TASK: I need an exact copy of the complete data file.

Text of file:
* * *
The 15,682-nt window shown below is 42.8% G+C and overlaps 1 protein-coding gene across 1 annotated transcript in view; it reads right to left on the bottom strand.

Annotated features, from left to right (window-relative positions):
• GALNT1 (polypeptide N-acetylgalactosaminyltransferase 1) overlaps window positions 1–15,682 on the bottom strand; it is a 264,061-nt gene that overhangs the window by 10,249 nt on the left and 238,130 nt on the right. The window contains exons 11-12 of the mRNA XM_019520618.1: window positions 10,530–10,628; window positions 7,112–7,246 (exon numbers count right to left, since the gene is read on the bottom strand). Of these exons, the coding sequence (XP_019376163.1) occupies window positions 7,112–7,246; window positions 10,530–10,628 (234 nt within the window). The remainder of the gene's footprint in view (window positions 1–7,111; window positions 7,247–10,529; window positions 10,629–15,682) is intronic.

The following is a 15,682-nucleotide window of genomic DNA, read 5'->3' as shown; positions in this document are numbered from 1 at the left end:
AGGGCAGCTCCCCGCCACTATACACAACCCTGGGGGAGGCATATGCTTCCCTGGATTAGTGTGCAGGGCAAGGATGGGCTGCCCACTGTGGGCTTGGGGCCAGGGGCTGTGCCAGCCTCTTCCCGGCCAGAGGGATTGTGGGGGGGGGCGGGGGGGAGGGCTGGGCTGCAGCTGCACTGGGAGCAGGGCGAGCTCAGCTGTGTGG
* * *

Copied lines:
The 15,682-nt window shown below is 42.8% G+C and overlaps 1 protein-coding gene across 1 annotated transcript in view; it reads right to left on the bottom strand.

Annotated features, from left to right (window-relative positions):
• GALNT1 (polypeptide N-acetylgalactosaminyltransferase 1) overlaps window positions 1–15,682 on the bottom strand; it is a 264,061-nt gene that overhangs the window by 10,249 nt on the left and 238,130 nt on the right. The window contains exons 11-12 of the mRNA XM_019520618.1: window positions 10,530–10,628; window positions 7,112–7,246 (exon numbers count right to left, since the gene is read on the bottom strand). Of these exons, the coding sequence (XP_019376163.1) occupies window positions 7,112–7,246; window positions 10,530–10,628 (234 nt within the window). The remainder of the gene's footprint in view (window positions 1–7,111; window positions 7,247–10,529; window positions 10,629–15,682) is intronic.

The following is a 15,682-nucleotide window of genomic DNA, read 5'->3' as shown; positions in this document are numbered from 1 at the left end:
AGGGCAGCTCCCCGCCACTATACACAACCCTGGGGGAGGCATATGCTTCCCTGGATTAGTGTGCAGGGCAAGGATGGGCTGCCCACTGTGGGCTTGGGGCCAGGGGCTGTGCCAGCCTCTTCCCGGCCAGAGGGATTGTGGGGGGGGGCGGGGGGGAGGGCTGGGCTGCAGCTGCACTGGGAGCAGGGCGAGCTCAGCTGTGTGG